How Demographic Growth Creates Water Stress in Developing Countries

Demographic growth in developing countries creates water stress by introducing more people into the area than it can handle. In the most simplistic terms of supply and demand, the demand of the increasing population far exceeds the supply of water the country can handle. When the demand creates a shortage, the resultant hardship creates high levels of stress that undermines the potential for progress and advancement by the country and its inhabitants.

Contributing to water stress, global warming has begun to create a situation that enhances the burden upon already struggling nations by threatening to dry up the very source of their rivers. Mountain glaciers, which have long been the source for some of the world’s most important river systems, are being depleted increasingly each year with little seasonal growth during the winter cycle. If this process continues onward, the great rivers will all but dry up and the developing countries that border them will fall into ruin, regardless of their population growths.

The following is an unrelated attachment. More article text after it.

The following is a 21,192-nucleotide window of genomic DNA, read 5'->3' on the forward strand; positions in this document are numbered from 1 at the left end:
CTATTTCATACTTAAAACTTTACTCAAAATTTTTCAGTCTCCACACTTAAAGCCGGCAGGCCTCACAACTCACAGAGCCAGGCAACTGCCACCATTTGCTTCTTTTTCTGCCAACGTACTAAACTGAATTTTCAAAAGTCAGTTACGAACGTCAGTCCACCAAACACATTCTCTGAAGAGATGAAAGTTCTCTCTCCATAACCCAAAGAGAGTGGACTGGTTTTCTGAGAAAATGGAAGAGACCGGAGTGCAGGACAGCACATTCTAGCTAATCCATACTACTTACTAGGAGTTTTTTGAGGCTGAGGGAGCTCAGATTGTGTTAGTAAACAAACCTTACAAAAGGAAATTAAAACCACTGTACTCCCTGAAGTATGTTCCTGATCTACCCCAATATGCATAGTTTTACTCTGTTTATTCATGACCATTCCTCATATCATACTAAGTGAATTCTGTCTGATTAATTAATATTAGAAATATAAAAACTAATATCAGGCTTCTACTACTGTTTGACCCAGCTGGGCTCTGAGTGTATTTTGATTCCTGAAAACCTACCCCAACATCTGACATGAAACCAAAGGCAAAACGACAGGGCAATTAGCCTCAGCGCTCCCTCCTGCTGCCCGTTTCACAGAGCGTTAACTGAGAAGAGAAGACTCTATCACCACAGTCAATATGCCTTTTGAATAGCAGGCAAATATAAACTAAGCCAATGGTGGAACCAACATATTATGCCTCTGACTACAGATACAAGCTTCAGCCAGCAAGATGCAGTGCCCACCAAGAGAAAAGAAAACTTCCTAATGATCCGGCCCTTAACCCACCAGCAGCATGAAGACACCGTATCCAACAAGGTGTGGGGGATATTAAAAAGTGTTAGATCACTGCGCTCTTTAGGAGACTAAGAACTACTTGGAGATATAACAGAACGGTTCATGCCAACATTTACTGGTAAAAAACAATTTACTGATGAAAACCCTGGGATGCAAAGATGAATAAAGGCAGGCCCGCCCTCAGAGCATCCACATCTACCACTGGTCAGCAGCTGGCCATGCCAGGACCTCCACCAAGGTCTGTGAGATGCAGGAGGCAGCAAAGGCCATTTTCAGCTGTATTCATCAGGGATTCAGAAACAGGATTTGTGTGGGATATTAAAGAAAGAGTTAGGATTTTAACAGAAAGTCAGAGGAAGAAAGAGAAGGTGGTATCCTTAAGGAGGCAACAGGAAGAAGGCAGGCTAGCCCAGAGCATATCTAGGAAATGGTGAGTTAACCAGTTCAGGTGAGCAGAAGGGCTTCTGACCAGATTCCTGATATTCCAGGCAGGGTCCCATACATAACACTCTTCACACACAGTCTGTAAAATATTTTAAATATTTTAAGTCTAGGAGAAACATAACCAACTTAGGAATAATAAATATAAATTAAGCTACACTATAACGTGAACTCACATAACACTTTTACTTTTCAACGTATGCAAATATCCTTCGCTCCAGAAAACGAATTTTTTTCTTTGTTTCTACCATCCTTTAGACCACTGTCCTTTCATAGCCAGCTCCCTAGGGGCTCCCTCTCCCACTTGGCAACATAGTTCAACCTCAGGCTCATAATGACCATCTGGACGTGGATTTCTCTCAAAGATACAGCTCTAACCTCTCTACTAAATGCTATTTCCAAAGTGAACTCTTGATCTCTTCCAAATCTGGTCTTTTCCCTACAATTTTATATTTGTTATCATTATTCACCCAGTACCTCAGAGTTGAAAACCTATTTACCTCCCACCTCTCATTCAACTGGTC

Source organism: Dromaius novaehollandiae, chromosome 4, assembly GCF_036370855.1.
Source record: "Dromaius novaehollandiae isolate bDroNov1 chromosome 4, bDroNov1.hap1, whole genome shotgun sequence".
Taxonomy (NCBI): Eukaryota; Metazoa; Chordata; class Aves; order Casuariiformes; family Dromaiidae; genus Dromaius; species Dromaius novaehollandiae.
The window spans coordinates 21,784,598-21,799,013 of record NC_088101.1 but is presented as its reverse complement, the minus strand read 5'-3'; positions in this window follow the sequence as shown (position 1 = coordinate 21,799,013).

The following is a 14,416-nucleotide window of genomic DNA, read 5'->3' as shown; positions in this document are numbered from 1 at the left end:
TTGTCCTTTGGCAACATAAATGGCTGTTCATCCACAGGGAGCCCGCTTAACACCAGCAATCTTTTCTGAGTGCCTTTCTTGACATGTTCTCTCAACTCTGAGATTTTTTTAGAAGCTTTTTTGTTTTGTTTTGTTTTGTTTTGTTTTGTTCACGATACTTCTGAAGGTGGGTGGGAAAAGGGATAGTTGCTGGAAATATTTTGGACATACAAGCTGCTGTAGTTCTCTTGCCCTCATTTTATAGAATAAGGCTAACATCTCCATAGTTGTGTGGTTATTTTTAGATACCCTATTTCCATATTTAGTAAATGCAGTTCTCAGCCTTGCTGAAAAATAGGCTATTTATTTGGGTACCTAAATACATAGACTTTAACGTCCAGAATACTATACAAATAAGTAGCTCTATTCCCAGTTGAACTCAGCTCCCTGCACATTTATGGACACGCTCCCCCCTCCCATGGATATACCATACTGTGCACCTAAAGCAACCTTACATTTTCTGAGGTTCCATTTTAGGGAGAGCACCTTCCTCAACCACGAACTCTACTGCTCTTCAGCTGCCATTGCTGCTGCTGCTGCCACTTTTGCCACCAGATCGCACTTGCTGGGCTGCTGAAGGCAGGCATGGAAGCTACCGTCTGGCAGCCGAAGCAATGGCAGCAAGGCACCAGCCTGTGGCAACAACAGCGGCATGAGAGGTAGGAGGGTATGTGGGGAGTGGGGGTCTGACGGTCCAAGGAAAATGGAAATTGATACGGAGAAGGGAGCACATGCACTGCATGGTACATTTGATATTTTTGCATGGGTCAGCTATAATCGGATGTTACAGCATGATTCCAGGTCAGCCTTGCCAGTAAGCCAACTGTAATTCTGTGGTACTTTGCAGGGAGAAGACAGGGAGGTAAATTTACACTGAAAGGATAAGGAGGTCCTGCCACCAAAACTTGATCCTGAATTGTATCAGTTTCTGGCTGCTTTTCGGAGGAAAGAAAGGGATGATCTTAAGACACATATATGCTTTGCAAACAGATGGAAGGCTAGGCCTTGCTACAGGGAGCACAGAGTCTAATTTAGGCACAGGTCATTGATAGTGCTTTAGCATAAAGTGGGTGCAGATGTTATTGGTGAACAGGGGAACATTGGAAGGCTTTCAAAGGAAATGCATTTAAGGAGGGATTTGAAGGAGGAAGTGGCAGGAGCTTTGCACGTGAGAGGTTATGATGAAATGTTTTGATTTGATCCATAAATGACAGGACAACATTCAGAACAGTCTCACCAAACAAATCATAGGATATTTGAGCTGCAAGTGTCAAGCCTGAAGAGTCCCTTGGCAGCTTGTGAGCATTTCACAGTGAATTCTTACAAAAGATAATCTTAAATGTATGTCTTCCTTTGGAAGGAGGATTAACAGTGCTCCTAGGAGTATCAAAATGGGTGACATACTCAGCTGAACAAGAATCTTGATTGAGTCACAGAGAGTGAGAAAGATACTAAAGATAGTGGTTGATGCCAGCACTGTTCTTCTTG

However, before any of that becomes reality, it does nothing to change the continual build up of stress in these areas and ones that are not influenced by shrinking river systems. Other developing countries that experience similar population growth and supply problems are simply running low because they do not have adequate stores from the beginning. These island, desert, or jungle nations are lacking the needed systems for water distribution or lack clean water outright. A country could have all the water it needed to, but if none of it was safe to drink, there would only be problems.

Before the onset of industrialization and pollution, small communities could function adequately beside a fresh water river or above a land with a decent water table. This began to change either through child birth or immigration. When the birth rate exceeds the death rate the population growth in an area is said to increase. This means that there are more people to replace those that are lost when they die. This increase in consumers is what depleted the original water sources, and later pollution levels made the remaining water unusable. From here on the problem only escalates until there is a correction with technology or the illness of the populace decreases their numbers into the manageable levels.

Until there is a better solution to the growing demands, there will continue to be water problems and related stress as well.